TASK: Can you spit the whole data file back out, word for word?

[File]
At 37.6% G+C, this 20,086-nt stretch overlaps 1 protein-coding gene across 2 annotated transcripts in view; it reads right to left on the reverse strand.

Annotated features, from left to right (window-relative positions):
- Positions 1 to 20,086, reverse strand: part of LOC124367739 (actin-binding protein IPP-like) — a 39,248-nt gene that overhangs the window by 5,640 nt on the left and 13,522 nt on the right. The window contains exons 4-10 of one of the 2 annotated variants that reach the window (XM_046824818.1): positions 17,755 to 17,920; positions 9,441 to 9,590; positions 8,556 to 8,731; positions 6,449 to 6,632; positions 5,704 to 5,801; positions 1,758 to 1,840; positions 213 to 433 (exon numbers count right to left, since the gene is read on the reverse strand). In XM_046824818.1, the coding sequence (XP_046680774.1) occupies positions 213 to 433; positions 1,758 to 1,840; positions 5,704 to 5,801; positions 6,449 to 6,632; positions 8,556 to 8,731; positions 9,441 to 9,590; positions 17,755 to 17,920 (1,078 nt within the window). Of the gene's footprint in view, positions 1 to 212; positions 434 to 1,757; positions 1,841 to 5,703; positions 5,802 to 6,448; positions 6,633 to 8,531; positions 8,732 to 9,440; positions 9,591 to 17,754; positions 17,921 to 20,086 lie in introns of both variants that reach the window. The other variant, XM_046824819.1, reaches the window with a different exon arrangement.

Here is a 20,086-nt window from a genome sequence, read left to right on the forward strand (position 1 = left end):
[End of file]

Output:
At 37.6% G+C, this 20,086-nt stretch overlaps 1 protein-coding gene across 2 annotated transcripts in view; it reads right to left on the reverse strand.

Annotated features, from left to right (window-relative positions):
- Positions 1 to 20,086, reverse strand: part of LOC124367739 (actin-binding protein IPP-like) — a 39,248-nt gene that overhangs the window by 5,640 nt on the left and 13,522 nt on the right. The window contains exons 4-10 of one of the 2 annotated variants that reach the window (XM_046824818.1): positions 17,755 to 17,920; positions 9,441 to 9,590; positions 8,556 to 8,731; positions 6,449 to 6,632; positions 5,704 to 5,801; positions 1,758 to 1,840; positions 213 to 433 (exon numbers count right to left, since the gene is read on the reverse strand). In XM_046824818.1, the coding sequence (XP_046680774.1) occupies positions 213 to 433; positions 1,758 to 1,840; positions 5,704 to 5,801; positions 6,449 to 6,632; positions 8,556 to 8,731; positions 9,441 to 9,590; positions 17,755 to 17,920 (1,078 nt within the window). Of the gene's footprint in view, positions 1 to 212; positions 434 to 1,757; positions 1,841 to 5,703; positions 5,802 to 6,448; positions 6,633 to 8,531; positions 8,732 to 9,440; positions 9,591 to 17,754; positions 17,921 to 20,086 lie in introns of both variants that reach the window. The other variant, XM_046824819.1, reaches the window with a different exon arrangement.

Here is a 20,086-nt window from a genome sequence, read left to right on the forward strand (position 1 = left end):